Sunday, August 19, 2012

Brand New Day

The comedy of errors that is our life continues.

On the bright side, I was for the first time thankful that our carpets are still not tacked down and cleaned. But the reason I'm thankful is that the front bath continues to leak into the adjacent hall closet, so it's convenient to be able to just pull the carpet back up and set up the fans.

The dishwasher started making strange popping and growling noises, so we discontinued use and are waiting on a repairman.

Saturday while I was helping with a women's mentoring program, Nate was helping friends load up to move, and Meg was helping with some sort of movie shoot involving downs syndrome children, Dave texted me to ask who our electric company was in town. Evidently, some workers cutting down a tree in a neighboring back yard miscalculated and accidentally yanked out all our power lines to the house. Live wires in the back yard, anyone? Thankfully, no dogs or people were harmed. Power was patched up and will be fixed more permanently this week.

And just last night, Meg observed that water was dripping from the ceiling of the same afflicted closet.

Oh, and the washer ate Karis' dress.

And Ev said goodbye to her best friend today.

That's all I can remember right off hand.

A friend sent me a link to this music video, which captures things well, I think. (Thanks, Maria!)

Marker Mixup

Thursday evening, Dave and I met at the cemetery to visit Dad. I brought him a red rose.
I was pleasantly surprised to find that Mom's marker had arrived and been placed next to Dad's.

Do you see it?

I was not so pleasantly surprised to find that Mom's marker does not match Dad's.
Does. Not. Match.

I did not ask for much with the marker, only that it be the same style as Dad's. I think that I am sufficiently calm now and will call Monday to have the situation rectified. But at the time, all I could think was:
"Will nothing ever be right in the world again?"

I'm not sure.

Thursday, August 16, 2012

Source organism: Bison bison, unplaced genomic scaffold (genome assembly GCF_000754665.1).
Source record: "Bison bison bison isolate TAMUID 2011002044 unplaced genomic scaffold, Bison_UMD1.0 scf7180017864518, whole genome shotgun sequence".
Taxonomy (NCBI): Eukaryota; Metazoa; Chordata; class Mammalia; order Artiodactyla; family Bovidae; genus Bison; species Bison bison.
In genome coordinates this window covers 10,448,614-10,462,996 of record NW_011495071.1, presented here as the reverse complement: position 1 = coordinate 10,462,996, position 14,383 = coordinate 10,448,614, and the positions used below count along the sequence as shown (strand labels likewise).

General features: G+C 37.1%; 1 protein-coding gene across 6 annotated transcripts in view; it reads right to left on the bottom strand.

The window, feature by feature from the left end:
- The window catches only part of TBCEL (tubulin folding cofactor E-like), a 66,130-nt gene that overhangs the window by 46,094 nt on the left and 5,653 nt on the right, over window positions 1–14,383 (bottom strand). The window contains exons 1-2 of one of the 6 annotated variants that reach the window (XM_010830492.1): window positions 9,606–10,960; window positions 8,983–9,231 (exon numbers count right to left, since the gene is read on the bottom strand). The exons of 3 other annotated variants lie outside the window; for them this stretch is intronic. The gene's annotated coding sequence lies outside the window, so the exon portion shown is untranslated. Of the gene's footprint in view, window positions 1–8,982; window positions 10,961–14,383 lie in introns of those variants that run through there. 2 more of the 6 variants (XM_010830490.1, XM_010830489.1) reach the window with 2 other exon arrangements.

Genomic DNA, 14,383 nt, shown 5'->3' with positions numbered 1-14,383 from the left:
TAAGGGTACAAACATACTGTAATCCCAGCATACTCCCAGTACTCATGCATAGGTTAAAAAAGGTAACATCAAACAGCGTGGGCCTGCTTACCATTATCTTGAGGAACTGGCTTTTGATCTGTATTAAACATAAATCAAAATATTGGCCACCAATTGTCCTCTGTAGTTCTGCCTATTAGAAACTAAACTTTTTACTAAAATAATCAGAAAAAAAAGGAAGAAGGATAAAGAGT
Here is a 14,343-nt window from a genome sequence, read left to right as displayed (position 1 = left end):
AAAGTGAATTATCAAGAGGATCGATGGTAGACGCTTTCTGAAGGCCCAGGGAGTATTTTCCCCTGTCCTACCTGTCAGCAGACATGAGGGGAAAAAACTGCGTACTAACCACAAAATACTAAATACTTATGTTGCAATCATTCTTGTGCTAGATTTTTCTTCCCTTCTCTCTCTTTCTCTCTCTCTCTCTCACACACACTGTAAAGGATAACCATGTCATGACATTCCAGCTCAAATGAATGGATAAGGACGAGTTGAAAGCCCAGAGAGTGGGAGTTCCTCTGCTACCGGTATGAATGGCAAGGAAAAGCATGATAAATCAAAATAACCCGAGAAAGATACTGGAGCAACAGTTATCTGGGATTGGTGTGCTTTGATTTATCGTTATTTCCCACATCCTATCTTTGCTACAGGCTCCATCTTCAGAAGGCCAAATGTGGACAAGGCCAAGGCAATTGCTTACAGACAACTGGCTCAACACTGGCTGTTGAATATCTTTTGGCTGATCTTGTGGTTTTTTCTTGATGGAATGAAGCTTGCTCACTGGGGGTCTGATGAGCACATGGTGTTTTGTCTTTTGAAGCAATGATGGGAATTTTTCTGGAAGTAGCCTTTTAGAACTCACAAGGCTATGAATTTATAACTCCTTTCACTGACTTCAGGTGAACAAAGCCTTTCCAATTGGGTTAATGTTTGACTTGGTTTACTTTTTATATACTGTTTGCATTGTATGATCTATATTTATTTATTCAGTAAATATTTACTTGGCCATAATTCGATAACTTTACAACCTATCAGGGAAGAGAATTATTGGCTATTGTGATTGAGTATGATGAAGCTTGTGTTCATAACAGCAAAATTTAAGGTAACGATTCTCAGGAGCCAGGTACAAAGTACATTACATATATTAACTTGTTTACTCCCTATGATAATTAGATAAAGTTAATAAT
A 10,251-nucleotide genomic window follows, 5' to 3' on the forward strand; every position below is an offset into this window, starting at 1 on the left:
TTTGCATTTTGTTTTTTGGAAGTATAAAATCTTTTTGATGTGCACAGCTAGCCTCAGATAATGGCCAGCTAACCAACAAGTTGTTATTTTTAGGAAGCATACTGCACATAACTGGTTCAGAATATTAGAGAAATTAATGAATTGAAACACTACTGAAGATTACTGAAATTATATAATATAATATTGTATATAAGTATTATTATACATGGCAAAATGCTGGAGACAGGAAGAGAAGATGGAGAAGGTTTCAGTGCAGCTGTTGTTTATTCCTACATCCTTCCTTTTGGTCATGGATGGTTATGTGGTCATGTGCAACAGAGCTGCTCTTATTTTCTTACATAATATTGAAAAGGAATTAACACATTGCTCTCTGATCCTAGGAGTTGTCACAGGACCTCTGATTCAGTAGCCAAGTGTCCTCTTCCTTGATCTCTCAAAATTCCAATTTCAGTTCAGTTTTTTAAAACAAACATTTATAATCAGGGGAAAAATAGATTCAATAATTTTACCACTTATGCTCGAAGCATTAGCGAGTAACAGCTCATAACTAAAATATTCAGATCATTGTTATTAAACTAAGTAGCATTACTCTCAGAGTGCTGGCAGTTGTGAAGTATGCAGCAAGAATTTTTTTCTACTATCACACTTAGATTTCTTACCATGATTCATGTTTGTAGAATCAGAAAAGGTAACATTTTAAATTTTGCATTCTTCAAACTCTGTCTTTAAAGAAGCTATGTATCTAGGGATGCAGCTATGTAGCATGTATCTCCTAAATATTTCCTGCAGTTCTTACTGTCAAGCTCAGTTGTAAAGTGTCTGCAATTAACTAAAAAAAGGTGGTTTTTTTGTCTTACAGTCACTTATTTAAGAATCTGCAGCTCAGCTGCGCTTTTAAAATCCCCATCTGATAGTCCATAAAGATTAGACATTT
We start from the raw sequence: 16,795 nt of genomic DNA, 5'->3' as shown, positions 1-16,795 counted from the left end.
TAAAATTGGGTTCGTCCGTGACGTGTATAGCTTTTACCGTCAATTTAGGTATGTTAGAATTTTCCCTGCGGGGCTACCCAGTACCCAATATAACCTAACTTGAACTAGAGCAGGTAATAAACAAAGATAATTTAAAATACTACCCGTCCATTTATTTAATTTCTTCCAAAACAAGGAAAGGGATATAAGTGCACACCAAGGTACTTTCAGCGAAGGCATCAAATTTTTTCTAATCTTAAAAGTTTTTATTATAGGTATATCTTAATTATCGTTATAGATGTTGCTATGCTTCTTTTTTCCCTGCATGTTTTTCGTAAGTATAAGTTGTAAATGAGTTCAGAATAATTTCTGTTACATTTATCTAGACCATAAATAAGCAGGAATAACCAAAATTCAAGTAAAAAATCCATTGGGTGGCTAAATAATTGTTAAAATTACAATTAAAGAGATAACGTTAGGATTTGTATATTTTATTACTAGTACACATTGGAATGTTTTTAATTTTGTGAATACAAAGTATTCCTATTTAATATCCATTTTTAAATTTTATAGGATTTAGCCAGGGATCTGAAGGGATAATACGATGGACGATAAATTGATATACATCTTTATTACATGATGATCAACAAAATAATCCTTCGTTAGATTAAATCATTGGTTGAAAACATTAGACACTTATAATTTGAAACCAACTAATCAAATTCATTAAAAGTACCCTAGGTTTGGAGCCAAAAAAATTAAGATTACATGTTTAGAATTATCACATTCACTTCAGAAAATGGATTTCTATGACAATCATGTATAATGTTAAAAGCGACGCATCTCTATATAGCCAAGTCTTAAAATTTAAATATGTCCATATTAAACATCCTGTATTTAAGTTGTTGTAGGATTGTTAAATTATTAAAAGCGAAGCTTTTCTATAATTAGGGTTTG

Two Years Gone

Thinking of you today, Dad.

Sunday, August 12, 2012


As we prepared for Mom's memorial service in the weeks following her death, we asked our extended family to share memories of Mom/Grandma. And of course, friends and acquaintances shared their memories of Mom as well. It was really good for me to hear stories about my mom. Hearing from others who knew and loved her at different points in her life reminded me of who she really was, reminded me that Ann Peycke was not defined by the last miserable months of her life. She was so much more.

Sister Gayle wrote: She never stopped learning and trying new things. I brought mom a cook book written by a friend. It had a rye bread recipe that mom tried and proclaimed as the rye recipe she had been searching for all of her life! She was so excited to have her rye bread perfected!

Brother-in-law Rich wrote: Bill and Ann's investment in Ruth, me and our children has been an example of love, patience, courage, and generosity that revealed the depth of their understanding of servanthood and blessing which we will always draw on and treasure. Everything from Dad's showing me how to install a garage door opener (and doing nearly the whole job before I got back from work) and how to recover from spectacular water skiing face-plants to Mom's long nights helping calm a colicky baby, and her savory shrimp gumbo greeting every trip we made to Conroe. This was grace, pure and simple. Did we experience joy in their presence? Did we ever.